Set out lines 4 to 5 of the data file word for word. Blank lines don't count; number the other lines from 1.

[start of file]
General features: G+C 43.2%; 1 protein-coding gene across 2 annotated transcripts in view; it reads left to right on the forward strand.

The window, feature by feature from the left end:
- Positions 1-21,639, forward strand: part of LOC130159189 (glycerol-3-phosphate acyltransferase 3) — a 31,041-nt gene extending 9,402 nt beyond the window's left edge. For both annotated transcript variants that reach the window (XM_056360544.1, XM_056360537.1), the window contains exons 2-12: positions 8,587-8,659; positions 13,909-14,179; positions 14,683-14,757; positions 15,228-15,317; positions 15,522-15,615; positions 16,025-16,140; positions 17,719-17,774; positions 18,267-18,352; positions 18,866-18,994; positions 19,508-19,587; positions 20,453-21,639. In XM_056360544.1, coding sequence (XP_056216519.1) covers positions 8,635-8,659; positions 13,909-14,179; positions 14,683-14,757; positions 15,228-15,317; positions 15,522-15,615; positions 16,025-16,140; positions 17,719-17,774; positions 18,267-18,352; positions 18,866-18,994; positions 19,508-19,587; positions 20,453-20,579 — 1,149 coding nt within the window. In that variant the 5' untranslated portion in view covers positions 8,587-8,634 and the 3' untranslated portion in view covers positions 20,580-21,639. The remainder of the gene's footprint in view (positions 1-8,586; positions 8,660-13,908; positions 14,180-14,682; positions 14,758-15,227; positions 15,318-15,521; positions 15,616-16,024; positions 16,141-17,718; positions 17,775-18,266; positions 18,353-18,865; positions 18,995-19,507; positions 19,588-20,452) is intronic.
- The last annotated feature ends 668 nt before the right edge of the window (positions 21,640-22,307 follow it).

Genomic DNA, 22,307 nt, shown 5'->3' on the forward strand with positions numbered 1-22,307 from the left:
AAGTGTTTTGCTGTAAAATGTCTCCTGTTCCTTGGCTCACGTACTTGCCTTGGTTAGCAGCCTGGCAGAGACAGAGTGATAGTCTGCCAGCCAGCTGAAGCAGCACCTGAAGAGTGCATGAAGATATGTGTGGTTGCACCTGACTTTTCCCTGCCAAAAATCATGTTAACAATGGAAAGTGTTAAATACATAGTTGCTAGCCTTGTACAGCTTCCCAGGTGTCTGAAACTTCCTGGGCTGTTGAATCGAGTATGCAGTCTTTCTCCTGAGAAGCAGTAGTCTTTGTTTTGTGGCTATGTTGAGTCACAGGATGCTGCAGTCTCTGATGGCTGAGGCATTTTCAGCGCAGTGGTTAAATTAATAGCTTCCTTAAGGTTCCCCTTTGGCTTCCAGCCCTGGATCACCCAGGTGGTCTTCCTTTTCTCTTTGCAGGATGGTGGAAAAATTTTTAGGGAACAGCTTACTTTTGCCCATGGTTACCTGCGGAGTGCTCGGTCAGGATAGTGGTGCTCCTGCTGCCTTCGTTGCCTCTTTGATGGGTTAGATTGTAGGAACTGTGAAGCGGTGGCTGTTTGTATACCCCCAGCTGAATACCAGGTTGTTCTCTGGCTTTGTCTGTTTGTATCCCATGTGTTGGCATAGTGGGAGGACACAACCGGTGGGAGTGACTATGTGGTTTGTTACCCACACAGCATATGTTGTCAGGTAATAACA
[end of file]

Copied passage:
- The last annotated feature ends 668 nt before the right edge of the window (positions 21,640-22,307 follow it).

Genomic DNA, 22,307 nt, shown 5'->3' on the forward strand with positions numbered 1-22,307 from the left: